Snow, moguls and ski lifts aren’t things that are commonly associated with Spain. You could be forgiven for thinking the climate there is too warm for skiing, but there are mountainous regions that offer a carving experience just as good as anywhere else in Europe, and a good deal cheaper. Here are 11 reasons why you should hit the Spanish slopes.
The Alps are the most famous mountains in Europe, but Spain is actually the second most mountainous country, after Switzerland. The Pyrenees, Picos de Europa and Sierra Nevada all offer white slopes, as well as some of the most stunning views you’ll find anywhere in Spain. The Pyrenees in particular have a range of resorts to choose from.
The Sierra Nevada is one of the southernmost mountain ranges in Spain. It has a single resort, which by association is the southernmost in all of Europe. It sits an eye-watering 2,100 metres (6,890ft) above sea level, which keeps it open from late November until early May. It boasts some 124 runs, ranging all the way from green to black, and if you’re a boarder, you can take a crack at the Tubo de Borreguiles, a wide boarding-friendly tube with lots of opportunities for jumps and tight turns.
Spain doesn’t have quite the same long history with skiing that France and Switzerland do, but one of its earliest resorts to open is still active and well worth a visit. Baqueira Beret was opened in the Pyrenean Aran Valley in 1964, is frequented by the Spanish Royal Family and offers a wide range of slopes for all experience levels. Across 150km (93mi), you’ll find pistes in all shapes and sizes, and you can stay in the resort itself or pitch up in one of the smaller nearby villages for a slightly more relaxed experience.
The advantage of skiing in Spain is that the travel routes are shorter and easier than in the Alps. Head to Sierra Nevada and you can get from the resort to the coast in an hour by car, which means that during the spring months you can very easily twin a morning on the slopes with an afternoon in the sun, looking out towards the Med from Salobreña or one of the other nearby coastal towns.
Around 60km (37mi) outside of Madrid, you’ll find the Sierra de Guadarrama, the eastern portion of the Sistema Central, which forms the spine of the Iberian Peninsula. There are several resorts along the range, all easily reachable from Madrid and popular with locals, especially Puerto de Navacerrada, which is the closest to the city and easily reachable by train from the capital. A bit further is Valdesquí, which has a great reputation for fresh, powdery pistes.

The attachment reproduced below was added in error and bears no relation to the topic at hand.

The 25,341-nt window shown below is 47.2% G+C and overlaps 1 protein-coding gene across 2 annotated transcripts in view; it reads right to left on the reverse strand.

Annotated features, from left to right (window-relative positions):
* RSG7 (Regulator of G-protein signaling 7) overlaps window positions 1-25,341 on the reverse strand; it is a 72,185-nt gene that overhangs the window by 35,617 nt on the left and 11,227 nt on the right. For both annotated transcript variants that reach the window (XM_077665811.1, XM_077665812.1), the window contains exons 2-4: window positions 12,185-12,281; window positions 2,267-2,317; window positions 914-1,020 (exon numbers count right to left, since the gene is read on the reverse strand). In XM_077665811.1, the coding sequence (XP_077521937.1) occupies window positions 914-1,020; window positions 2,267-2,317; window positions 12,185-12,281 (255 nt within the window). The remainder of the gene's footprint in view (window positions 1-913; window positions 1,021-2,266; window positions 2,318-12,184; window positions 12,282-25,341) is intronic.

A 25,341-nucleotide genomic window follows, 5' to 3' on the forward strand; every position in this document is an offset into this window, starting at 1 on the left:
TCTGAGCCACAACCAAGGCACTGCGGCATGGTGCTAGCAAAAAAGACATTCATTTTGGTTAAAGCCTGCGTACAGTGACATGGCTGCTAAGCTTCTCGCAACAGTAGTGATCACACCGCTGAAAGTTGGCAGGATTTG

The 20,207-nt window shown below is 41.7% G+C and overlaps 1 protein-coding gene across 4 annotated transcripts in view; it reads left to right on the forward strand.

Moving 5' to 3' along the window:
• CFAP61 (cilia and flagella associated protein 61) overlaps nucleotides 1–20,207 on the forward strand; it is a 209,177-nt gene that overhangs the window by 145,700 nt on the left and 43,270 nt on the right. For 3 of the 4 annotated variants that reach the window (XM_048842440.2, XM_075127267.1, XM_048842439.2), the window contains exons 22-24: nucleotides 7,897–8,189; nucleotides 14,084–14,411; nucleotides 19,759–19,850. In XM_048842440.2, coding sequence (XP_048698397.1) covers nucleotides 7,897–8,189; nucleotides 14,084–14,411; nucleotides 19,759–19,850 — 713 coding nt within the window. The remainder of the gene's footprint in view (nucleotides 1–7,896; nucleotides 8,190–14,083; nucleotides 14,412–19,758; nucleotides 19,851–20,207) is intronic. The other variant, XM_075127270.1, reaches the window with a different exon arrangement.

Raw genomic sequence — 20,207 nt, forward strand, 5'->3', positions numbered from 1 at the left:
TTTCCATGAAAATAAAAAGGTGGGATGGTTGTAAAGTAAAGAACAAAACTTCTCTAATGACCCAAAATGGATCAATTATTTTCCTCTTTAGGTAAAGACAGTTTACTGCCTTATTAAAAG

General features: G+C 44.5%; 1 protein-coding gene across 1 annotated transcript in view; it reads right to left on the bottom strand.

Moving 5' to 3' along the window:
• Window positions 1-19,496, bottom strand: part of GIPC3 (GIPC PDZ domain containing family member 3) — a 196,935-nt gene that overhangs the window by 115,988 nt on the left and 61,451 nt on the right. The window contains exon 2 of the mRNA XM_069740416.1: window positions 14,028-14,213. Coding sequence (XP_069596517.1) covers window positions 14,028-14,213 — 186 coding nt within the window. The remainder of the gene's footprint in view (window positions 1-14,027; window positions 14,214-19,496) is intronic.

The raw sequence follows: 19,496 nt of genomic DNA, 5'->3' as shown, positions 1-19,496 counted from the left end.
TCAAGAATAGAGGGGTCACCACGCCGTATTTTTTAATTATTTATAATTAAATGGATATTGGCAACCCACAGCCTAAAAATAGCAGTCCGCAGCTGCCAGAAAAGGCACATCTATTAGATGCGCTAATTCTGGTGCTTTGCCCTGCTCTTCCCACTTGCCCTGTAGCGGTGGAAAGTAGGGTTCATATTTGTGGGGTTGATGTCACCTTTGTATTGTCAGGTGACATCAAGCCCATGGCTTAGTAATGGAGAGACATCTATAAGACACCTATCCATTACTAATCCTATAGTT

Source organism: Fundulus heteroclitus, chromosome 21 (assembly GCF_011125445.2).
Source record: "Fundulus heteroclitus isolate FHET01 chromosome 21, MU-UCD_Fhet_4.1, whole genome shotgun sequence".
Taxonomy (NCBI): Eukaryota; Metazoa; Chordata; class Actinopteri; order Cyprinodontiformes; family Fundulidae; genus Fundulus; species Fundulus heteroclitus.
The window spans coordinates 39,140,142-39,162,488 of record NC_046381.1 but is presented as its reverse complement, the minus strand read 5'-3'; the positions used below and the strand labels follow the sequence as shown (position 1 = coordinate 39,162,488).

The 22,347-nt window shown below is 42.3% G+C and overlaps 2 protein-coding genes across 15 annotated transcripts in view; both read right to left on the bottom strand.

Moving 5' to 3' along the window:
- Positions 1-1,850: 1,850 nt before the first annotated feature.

Like Madrid, Barcelona is also within easy reach of skiing. La Molina and Masella are both quality resorts. La Molina is one of the oldest in Spain, and the country’s first ski lift was unveiled there all the way back in 1943. It has also played host to a number of sporting events, including the Snowboarding World Championships in 2011. Masella neighbours it, sitting on the edge of Tosa d’Alp, one of the highest mountains in the range. Together, the two resorts make up the Alpine 2500.
Anyone who has been to a resort in France or Switzerland knows that even once you account for the cost of travel, accommodation and equipment, you’re still going to end up spending more than you’d hoped. Having a captive audience means that bars and restaurants tend to charge a lot, but in Spain it isn’t the case – a beer will run you the same on the slopes as it would at lower altitudes, and in many resorts the accommodation is also pretty reasonable.
If you’re looking for a quieter, more secluded experience, Spain also delivers, with plenty of smaller resorts dotted around the country. Resorts like Port Aine are busy on weekends but quiet during the week, as most of the visitors are local day trippers, meaning you can enjoy the slopes with minimal traffic. Likewise, the Valgrande-Pajares resort in the Asturias has a mere 25km (16mi) of slopes, making it a great option if you’re just starting out, or simply want to ski in a peaceful setting.
While skiing is popular in Spain with locals and tourists enjoying the pistes, it has not yet reached the level of popular resorts such as Val d’Isère or Courchevel. You can enjoy pristine white slopes as well as some great off-piste and cross-country routes, without the crowds.
As stated above, many locals will only visit the slopes for a day, so if you stay during the week, you’ll get a much calmer experience; even when the resorts are busy, it never even comes close to what you might find in places like Val Thorens or Chamonix. This makes it easier on beginners who might be intimidated by crowded pistes, as well as intermediate skiers who want to sharpen their skills without waiting all day to get back on the lift.
If you’re skiing in France, Italy or Switzerland, you’ll be on a diet of beer and melted cheese, whether the latter is on a pizza or sitting below a heat lamp waiting to be drizzled over bread. In Spain, you’ll have a different experience – tapas, wine, paella and just about any kind of roast or stew you can dream up. The laid-back nature of Spaniards also means that the slopes don’t get busy until around 10am and will clear as everyone goes for lunch at 3pm. What better way to round out a day of carving than a big lunch and a siesta?
The sun stays out longer in Spain than in other ski-friendly countries, especially if you head further south. This not only means that you can ski for longer, but also that you won’t get the same crippling cold that constricts other parts of Europe during high season. You can stay out longer, and stay comfortable – just remember to pack your goggles and sunblock.
Additional reporting by Callum Davies.